Corporate Real Estate Veteran To Younger Brokers: Ditch The Spreadsheets
It’s not possible to patrol the commercial RE beat online without finding Coy Davidson. A Senior VP at Colliers with twenty years in the business, Coy writes The Tenant Advisor, one of the better blogs dedicated to commercial property markets with a focus on corporate real estate and tenant representation and office solutions.
His recent post is titled Know Your Numbers. And when he says “know”, he’s not kidding. His advice to agents is to embrace the math in the financial analysis spreadsheets by learning it away from spreadsheets — old-school — to the benefit of everybody at the table. He writes:
Today, computer software makes it easy to crunch the numbers and produce impressive looking reports. However, I am often surprised at how many agents even with a few years experience lack the financial expertise to speak the CFO’s language and effectively advise their clients.
I learned the economics of a lease transaction with a financial calculator and a legal pad and I think young brokers should do the same. If you are going to lay that impressive spreadsheet on your client’s desk, you should be able to explain what the numbers mean and more importantly “why they are what they are.”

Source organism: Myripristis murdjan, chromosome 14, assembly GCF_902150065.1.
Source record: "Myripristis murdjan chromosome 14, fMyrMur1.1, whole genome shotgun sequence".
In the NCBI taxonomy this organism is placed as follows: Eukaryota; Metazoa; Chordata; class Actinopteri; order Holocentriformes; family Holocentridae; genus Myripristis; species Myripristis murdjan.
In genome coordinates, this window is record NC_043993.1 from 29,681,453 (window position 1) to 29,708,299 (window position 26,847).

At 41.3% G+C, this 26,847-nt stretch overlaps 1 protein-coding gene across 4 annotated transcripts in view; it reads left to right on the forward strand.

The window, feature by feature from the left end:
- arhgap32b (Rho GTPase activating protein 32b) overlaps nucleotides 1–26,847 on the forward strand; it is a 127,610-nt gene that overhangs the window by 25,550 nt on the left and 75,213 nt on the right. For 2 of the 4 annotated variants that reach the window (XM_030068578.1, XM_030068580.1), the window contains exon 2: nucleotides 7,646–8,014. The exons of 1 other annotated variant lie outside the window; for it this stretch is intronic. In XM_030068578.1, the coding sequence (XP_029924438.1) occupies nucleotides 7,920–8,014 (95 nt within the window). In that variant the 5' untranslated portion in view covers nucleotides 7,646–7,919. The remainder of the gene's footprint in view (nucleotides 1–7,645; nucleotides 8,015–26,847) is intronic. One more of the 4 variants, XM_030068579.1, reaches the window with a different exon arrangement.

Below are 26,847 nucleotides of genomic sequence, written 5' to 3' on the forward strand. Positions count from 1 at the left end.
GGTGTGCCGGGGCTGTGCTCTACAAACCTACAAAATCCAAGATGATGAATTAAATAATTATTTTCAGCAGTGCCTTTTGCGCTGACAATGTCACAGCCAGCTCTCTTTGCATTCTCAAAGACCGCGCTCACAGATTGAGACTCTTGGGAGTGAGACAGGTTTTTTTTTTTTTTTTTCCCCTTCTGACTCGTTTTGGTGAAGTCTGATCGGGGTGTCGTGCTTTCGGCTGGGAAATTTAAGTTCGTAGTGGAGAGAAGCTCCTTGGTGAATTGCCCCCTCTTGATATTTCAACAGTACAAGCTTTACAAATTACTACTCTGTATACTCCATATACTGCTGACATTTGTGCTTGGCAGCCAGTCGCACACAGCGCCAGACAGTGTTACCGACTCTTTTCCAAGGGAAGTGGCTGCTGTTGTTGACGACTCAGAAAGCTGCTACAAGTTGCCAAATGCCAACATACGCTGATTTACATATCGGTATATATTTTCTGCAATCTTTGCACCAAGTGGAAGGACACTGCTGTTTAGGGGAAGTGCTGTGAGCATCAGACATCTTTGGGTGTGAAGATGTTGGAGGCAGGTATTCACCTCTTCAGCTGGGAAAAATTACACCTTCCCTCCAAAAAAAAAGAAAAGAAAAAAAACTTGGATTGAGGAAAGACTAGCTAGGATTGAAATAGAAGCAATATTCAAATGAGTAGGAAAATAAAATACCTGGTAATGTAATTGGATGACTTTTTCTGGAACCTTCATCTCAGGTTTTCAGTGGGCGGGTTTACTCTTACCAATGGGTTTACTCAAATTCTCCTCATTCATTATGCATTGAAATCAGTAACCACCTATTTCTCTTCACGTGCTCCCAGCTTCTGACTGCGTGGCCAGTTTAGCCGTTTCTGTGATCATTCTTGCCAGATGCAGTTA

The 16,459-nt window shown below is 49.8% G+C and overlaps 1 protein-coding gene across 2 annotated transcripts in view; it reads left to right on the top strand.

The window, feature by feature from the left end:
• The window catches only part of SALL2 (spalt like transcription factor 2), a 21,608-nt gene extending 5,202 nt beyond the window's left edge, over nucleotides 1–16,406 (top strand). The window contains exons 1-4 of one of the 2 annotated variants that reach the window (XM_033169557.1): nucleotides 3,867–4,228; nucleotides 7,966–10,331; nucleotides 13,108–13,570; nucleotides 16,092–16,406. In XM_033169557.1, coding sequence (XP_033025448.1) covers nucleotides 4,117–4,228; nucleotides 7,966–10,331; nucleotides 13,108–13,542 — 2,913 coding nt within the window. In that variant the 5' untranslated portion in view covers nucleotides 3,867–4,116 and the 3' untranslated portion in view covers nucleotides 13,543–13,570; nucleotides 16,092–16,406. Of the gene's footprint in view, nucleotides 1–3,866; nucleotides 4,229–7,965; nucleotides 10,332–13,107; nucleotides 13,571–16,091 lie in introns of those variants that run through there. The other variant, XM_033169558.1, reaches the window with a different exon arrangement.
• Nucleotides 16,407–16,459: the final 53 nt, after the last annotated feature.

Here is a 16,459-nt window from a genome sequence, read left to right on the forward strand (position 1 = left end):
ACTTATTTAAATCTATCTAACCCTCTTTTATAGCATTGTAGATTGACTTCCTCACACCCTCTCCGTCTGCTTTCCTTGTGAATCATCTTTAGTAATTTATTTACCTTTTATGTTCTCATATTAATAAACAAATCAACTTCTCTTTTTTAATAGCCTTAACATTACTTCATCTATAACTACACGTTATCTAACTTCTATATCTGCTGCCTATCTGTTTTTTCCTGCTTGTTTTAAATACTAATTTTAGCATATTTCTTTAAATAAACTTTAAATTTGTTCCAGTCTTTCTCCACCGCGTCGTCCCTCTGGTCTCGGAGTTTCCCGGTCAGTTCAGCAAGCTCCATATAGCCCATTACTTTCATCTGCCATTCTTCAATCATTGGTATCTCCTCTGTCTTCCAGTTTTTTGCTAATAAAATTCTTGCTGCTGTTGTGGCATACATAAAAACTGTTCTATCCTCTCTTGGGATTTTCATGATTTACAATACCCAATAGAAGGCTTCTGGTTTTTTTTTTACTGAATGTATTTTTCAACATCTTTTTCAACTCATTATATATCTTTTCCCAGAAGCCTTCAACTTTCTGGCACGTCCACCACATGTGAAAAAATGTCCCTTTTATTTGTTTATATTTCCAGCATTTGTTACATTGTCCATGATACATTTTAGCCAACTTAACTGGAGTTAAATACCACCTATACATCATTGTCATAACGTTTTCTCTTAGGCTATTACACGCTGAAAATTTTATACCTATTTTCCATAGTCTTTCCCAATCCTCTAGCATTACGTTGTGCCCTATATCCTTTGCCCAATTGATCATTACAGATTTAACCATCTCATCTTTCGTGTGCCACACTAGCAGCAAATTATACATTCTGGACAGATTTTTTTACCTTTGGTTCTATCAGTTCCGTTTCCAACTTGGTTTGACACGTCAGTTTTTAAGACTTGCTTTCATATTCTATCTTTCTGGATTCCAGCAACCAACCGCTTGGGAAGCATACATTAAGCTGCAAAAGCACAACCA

Mr. Davidson’s not wrong. In fact, in a financial era marked by disasters rooted in financial opacity, “innovation” and outright fudging as could only be enabled by Excel and its like, any call to get back to the math underpinnings in finance is a refreshing voice of sanity.
The good news about spreadsheets is they simplify presentation and provide incredible flexibility and customizability. The bad news about spreadsheets is…they simplify presentation and provide incredible flexibility and customizability. What’s good for presentation is often no good for content. It’s too easy to copy and paste blocks of cells from one deal template into another without ever considering the applicability of such terms to the specific client or to the investor. The ends might not even come close to justifying the means, but whether the user chooses a method either out of a shaky grasp on the fundamental math, or worse, out of a single-minded focus on the bottom line, the spreadsheet dutifully represents and enables. Which is both a shame and a warning to not do all your work in a spreadsheet.
Opening up, as Coy suggests, a legal pad and a financial calculator before opening a spreadsheet brings real understanding to dealmaking by teaching principles of valuation, and more importantly, teaching how to arrive at valuation principles – not just taking them as a given as inherited from cells D26-36.
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